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worship ye know not what,”* was the heavy charge brought by our Lord Jesus Christ against the Samaritans, who imagined themselves acquainted with God. If this charge were now brought against us, what have we to say in vindication of our worship? Have we been praying to a known or to an unknown God? to a real or to an imaginary Being? This inquiry is well deserving of our most serious attention. Let us not be offended by its plainness, but let us endeavour really to think of its meaning, to use the gifts of reason and understanding which God hath bestowed upon us, and discover whether we are indeed true worshippers of the only true God, or whether we are still ignorant idolaters. If we find good scriptural grounds for believing that we worship according to knowledge, the examination will be productive of satisfaction and establishment to our souls: but if not, the sooner we are acquainted with our idolatry the better; for the first effectual step towards truth, is an unfeigned conviction of having been hitherto in error.

The Bible reveals God's character chiefly by recording God's works. The history with which the words of our text stand connected, describes him as exercising the most uncontrollable sovereignty over the affairs of men.

* John iv, 22.

“ Nebuchadnezzar King of Babylon walked in the palace of his kingdom, and the king spake and said, Is not this great Babylon that I have built for the house of the kingdom by the might of my power, and for the honour of my majesty? While the word was in the king's mouth there fell a voice from heaven, saying, O King Nebuchadnezzar, to thee it is spoken ; the kingdom is departed from thee; and they shall drive thee from men, and thy dwelling shall be with the beasts of the field: they shall make thee to eat grass as oxen, and seven times shall pass over thee, until thou know that the Most High ruleth in the kingdom of men, and giveth it to whomsoever he will. The same hour was the thing fulfilled upon Nebuchadnezzar; and he was driven from men, and did eat grass as oxen, and his body was wet with the dew of heaven, till his hairs were grown like eagles' feathers, and his nails like birds' claws. And at the end of the days I Nebuchadnezzar lifted up mine eyes unto heaven, and mine understanding returned unto me, and I blessed the Most High, and I praised and honoured him that liveth for ever, whose dominion is an everlasting dominion, and his kingdom from generation to generation : and all the inhabitants of the earth are reputed as nothing: and he doeth according to his will in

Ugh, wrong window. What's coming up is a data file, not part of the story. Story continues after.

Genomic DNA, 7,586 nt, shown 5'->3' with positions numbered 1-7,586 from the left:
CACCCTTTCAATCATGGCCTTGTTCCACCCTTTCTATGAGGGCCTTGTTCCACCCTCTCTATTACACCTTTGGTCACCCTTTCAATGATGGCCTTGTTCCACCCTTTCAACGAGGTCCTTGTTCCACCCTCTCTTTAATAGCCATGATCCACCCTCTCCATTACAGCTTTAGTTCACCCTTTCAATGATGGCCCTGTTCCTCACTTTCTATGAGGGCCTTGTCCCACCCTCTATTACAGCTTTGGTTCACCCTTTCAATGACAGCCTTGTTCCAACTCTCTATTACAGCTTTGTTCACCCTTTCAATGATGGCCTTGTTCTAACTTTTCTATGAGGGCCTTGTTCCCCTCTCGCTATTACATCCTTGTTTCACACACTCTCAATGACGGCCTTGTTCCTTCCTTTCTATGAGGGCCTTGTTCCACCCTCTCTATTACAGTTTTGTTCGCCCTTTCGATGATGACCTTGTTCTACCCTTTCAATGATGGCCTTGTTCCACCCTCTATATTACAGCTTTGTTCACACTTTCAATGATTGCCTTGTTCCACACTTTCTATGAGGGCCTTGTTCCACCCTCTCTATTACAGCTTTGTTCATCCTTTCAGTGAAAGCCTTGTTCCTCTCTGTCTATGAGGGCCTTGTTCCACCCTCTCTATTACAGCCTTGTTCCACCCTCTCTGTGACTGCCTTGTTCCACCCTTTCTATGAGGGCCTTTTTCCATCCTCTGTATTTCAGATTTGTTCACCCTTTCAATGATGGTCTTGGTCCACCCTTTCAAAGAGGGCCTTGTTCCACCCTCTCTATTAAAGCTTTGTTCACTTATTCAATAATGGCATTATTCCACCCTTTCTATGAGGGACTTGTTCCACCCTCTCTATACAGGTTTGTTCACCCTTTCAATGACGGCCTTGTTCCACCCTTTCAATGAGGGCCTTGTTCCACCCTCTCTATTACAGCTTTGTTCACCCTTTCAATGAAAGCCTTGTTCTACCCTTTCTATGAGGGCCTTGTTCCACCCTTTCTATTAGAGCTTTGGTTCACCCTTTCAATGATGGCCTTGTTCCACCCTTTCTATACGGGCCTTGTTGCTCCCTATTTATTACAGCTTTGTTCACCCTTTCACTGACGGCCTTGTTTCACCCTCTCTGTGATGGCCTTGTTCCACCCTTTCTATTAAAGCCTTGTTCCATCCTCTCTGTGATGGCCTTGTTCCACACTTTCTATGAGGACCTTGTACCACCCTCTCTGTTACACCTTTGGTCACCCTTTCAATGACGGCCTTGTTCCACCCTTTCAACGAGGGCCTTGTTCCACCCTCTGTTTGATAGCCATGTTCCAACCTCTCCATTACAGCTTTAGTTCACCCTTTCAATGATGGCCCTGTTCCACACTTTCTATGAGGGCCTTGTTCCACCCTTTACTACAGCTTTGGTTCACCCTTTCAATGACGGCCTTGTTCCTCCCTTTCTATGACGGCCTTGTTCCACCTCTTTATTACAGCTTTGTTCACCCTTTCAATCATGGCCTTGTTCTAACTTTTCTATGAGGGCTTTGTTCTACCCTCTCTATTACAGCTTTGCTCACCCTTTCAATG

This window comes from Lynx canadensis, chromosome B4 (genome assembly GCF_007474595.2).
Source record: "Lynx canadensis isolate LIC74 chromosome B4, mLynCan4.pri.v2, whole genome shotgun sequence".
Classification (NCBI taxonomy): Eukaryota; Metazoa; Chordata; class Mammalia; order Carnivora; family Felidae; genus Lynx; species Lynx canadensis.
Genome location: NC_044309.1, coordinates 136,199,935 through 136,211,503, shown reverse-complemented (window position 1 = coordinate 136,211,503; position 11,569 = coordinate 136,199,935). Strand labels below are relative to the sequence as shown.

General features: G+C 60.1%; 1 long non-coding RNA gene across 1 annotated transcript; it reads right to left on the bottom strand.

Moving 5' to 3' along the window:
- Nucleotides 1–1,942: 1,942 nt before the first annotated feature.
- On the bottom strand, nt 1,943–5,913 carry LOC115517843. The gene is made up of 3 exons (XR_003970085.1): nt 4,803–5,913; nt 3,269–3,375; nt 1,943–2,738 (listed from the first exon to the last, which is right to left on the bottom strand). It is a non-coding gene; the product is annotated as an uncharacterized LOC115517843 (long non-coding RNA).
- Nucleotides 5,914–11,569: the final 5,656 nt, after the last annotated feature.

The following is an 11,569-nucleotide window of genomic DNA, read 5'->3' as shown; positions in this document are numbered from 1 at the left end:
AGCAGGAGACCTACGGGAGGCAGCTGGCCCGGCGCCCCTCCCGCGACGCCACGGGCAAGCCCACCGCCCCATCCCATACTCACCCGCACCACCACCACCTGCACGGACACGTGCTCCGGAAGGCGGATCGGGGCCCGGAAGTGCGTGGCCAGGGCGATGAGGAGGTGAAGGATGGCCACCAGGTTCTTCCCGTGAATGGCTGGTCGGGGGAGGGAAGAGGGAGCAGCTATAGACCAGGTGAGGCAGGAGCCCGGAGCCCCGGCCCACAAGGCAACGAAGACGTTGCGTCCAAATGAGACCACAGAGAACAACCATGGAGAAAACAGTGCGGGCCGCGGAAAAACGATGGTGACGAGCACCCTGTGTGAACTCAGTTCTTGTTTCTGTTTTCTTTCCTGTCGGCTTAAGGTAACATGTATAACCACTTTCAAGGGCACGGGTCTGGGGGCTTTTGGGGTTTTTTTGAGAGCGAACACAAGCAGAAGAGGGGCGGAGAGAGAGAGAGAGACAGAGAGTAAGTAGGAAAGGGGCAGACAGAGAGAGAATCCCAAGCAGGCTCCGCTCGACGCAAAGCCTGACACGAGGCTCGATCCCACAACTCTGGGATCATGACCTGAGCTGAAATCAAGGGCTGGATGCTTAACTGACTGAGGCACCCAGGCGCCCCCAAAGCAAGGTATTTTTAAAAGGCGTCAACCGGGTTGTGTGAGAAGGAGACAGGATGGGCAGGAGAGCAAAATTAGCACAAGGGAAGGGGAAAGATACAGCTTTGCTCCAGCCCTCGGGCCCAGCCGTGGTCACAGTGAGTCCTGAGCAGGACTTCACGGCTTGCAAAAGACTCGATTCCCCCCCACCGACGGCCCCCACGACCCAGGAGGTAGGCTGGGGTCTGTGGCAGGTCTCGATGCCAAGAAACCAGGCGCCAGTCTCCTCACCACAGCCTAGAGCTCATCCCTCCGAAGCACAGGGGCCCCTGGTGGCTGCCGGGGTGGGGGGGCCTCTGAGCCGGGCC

the army

of heaven and among the inhabitants of the earth; and none can stay his hand, or say unto him, what doest thou ?”

It is to this awful feature in the character of our God, as it refers to his dealings with his intelligent creatures, that I would, on the present occasion, invite your attention. Unspeakably awful, indeed, it is to such apprehensions as ours, yet it is undeniably true, that Jehovah, the universal and absolute Sovereign over the works of his own hands, ordereth all things in heaven, earth, and hell, after the counsel of his own will: that where Omniscience and Omnipotence are combined, any distinction between permitting and doing, is to us an unintelligible distinction. Much has been said in explanation of it; volumes of metaphysical subtlety have been written upon the subject, and volumes of angry controversy, yet the difficulty remains undiminished. Strange expressions have been resorted to, and some men have imagined that the whole mystery was solved by the talismanic sounds of necessary defectibility on the part of the creature, and judicial hardening on God's part. Yet after all, the difficulty is rather evaded than explained, and the true turning point of the subject remains still untouched. The Lord of Hosts hideth himself: he hath made darkness his pavilion round about him: